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New Jetty/South Jetty Notaciones
Calidad cuándo Funciona: 3.0
Consistencia de Olas: 3.0
Dificultad: 1.0
Gente al Agua: 3.0

Overall: 2.8

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Surf Report Feed

Estadísticas de Olas para New Jetty/South Jetty, Invierno: Olas con Vientos Ligeros o Terrales

The rose diagram shows only the swells directed at New Jetty/South Jetty that coincided with light winds or offshore conditions through a typical northern hemisphere winter. It is based on 7765 predictions, one every 3 hours. The direction of the spokes show where quality surf generating swell comes from. Five colours show increasing wave sizes. The smallest swells, less than 0.5m (1.5 feet), high are coloured blue. Green and yellow represent increasing swell sizes and largest swells greater than >3m (>10ft) are shown in red. In both graphs, the area of any colour is proportional to how often that size swell happens.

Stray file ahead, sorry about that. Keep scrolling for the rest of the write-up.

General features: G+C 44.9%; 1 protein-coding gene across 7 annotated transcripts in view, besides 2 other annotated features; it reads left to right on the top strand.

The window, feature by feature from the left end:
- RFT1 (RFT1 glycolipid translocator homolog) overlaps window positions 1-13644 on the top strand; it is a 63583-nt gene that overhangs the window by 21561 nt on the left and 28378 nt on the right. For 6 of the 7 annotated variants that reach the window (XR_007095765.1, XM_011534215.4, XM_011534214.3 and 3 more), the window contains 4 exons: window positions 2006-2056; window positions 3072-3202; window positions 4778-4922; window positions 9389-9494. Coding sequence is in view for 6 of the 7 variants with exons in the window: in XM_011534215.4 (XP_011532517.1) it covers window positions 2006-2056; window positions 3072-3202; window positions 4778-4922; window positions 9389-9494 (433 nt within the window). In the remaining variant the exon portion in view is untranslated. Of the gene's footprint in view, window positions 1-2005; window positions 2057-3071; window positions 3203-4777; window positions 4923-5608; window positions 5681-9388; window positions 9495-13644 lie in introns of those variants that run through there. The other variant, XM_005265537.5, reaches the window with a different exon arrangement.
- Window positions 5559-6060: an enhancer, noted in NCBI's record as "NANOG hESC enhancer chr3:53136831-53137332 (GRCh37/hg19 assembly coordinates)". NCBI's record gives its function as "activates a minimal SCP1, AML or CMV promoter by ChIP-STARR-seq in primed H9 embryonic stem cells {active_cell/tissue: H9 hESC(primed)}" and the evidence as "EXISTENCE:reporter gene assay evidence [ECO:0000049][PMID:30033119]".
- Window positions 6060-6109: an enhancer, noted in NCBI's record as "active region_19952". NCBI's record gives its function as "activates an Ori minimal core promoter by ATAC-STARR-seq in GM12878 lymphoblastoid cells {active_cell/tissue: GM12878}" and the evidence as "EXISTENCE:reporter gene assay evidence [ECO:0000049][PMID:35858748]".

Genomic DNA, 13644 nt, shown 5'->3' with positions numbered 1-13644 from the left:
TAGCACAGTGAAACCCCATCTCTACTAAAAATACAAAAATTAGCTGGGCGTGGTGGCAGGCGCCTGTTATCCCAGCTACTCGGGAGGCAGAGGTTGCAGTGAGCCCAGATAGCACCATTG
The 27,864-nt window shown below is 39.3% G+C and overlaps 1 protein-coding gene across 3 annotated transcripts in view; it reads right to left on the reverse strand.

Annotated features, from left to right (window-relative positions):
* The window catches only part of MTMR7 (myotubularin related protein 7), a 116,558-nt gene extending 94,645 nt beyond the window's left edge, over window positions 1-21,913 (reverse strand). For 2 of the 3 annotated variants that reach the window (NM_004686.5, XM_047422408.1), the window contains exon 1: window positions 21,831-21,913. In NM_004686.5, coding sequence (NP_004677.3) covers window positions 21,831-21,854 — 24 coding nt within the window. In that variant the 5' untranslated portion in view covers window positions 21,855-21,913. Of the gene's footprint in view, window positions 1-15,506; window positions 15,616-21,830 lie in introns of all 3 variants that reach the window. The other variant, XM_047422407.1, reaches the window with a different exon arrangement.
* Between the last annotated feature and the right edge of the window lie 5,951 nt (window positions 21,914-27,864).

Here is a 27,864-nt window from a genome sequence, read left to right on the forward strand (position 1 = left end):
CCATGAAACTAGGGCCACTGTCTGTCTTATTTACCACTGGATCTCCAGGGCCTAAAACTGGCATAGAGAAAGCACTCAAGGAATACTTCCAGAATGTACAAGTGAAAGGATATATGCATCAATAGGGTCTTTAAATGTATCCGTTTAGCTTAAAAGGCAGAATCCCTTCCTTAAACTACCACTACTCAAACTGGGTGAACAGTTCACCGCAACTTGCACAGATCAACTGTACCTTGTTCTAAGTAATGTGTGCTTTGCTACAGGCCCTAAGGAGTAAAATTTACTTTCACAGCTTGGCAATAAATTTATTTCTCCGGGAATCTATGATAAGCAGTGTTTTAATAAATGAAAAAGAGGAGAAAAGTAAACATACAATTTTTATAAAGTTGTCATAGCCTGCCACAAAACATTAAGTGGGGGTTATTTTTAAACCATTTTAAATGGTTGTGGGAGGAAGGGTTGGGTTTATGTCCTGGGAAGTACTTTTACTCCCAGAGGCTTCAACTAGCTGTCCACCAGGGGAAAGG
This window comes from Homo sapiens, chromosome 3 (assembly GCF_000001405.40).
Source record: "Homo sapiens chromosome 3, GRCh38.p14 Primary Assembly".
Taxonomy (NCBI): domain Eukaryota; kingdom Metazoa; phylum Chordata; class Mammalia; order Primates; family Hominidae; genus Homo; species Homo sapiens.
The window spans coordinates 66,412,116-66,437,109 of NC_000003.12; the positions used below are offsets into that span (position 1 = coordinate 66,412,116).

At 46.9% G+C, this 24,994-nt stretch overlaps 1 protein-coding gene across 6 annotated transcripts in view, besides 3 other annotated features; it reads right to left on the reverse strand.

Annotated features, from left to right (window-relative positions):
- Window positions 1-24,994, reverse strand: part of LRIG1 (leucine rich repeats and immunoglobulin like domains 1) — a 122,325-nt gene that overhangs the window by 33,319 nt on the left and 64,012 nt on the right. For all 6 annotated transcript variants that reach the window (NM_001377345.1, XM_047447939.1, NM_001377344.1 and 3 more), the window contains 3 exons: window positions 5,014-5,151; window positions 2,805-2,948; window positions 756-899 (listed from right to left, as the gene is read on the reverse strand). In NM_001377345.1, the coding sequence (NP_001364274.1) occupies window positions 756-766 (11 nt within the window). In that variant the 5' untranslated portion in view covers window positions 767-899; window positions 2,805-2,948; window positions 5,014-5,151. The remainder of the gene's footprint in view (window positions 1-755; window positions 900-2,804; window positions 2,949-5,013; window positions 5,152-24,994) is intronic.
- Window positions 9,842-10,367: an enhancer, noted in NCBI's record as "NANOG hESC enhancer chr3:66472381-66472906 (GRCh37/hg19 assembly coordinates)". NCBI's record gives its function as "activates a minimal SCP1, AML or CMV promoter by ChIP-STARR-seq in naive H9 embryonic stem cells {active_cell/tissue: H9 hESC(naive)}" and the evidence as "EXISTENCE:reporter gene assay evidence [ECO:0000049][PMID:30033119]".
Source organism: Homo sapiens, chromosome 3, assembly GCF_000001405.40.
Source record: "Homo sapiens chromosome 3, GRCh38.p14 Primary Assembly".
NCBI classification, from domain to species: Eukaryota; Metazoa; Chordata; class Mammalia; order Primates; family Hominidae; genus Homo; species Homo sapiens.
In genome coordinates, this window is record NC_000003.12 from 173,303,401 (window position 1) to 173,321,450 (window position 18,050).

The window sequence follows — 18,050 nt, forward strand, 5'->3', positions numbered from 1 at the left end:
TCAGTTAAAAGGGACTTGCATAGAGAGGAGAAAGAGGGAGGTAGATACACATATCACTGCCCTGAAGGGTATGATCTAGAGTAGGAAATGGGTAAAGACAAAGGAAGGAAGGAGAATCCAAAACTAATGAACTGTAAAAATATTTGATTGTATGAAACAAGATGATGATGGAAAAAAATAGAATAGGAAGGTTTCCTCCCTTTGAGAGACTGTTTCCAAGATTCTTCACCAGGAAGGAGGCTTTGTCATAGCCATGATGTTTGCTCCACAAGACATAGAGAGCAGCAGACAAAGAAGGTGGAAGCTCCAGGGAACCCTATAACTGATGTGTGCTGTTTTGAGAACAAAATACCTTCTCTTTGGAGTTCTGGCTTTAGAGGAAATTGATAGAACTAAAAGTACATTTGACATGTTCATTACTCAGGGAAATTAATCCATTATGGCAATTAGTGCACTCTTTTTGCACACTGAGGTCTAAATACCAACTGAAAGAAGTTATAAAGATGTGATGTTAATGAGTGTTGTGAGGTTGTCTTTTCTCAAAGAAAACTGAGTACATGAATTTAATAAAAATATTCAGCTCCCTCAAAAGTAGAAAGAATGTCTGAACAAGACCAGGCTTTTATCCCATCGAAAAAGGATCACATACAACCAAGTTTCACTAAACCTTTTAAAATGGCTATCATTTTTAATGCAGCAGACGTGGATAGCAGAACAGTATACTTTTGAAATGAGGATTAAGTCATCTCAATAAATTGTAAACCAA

The diagram indicates that the prevailing swell direction, shown by the biggest spokes, was W, whereas the the most common wind blows from the NW. The chart at the bottom shows the same thing but without direction information. For example, swells larger than 1.5 feet (0.5m) coincided with good wind conditions 10% of the time, equivalent to 9 days. Open sea swells exceeding >3m (>10ft) are unlikely to arise in a normal northern hemisphere winter but 3% of the time we expect swell in the range 2-3m (6.5-10ft) 3%, equivalent to (3 days). Taking into account the ratio of these swells that coincided with predicted offshore winds, and given the fact that New Jetty/South Jetty is slightly protected from open water swells, we think that that clean surf can be found at New Jetty/South Jetty about 10% of the time and that surf is blown out by onshore wind 21% of the time. This is means that we expect 28 days with waves in a typical northern hemisphere winter, of which 9 days should be surfable.

IMPORTANT: Beta version feature! Swell heights are open water values from NWW3. There is no attempt to model near-shore effects. Coastal wave heights will generally be less, especially if the break does not have unobstructed exposure to the open ocean.